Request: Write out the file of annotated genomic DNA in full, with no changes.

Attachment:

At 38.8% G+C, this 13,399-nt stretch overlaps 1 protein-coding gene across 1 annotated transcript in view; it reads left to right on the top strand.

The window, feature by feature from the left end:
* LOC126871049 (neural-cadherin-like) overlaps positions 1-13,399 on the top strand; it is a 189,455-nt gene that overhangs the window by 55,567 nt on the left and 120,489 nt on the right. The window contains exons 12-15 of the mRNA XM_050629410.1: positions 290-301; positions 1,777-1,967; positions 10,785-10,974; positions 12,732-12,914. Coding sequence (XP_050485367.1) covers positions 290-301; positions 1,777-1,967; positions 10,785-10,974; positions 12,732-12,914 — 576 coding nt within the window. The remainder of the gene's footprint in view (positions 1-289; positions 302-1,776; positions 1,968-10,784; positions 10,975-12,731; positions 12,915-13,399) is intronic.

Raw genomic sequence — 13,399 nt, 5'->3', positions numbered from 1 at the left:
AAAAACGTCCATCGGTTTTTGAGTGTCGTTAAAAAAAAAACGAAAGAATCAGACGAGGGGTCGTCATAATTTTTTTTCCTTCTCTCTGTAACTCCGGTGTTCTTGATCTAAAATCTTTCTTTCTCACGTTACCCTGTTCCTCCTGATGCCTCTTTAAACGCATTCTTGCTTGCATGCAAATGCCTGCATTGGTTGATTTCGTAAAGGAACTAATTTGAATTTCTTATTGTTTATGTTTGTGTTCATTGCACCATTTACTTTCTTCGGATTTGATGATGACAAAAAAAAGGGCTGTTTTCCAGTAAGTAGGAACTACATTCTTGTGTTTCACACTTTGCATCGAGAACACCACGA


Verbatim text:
At 38.8% G+C, this 13,399-nt stretch overlaps 1 protein-coding gene across 1 annotated transcript in view; it reads left to right on the top strand.

The window, feature by feature from the left end:
* LOC126871049 (neural-cadherin-like) overlaps positions 1-13,399 on the top strand; it is a 189,455-nt gene that overhangs the window by 55,567 nt on the left and 120,489 nt on the right. The window contains exons 12-15 of the mRNA XM_050629410.1: positions 290-301; positions 1,777-1,967; positions 10,785-10,974; positions 12,732-12,914. Coding sequence (XP_050485367.1) covers positions 290-301; positions 1,777-1,967; positions 10,785-10,974; positions 12,732-12,914 — 576 coding nt within the window. The remainder of the gene's footprint in view (positions 1-289; positions 302-1,776; positions 1,968-10,784; positions 10,975-12,731; positions 12,915-13,399) is intronic.

Raw genomic sequence — 13,399 nt, 5'->3', positions numbered from 1 at the left:
AAAAACGTCCATCGGTTTTTGAGTGTCGTTAAAAAAAAAACGAAAGAATCAGACGAGGGGTCGTCATAATTTTTTTTCCTTCTCTCTGTAACTCCGGTGTTCTTGATCTAAAATCTTTCTTTCTCACGTTACCCTGTTCCTCCTGATGCCTCTTTAAACGCATTCTTGCTTGCATGCAAATGCCTGCATTGGTTGATTTCGTAAAGGAACTAATTTGAATTTCTTATTGTTTATGTTTGTGTTCATTGCACCATTTACTTTCTTCGGATTTGATGATGACAAAAAAAAGGGCTGTTTTCCAGTAAGTAGGAACTACATTCTTGTGTTTCACACTTTGCATCGAGAACACCACGA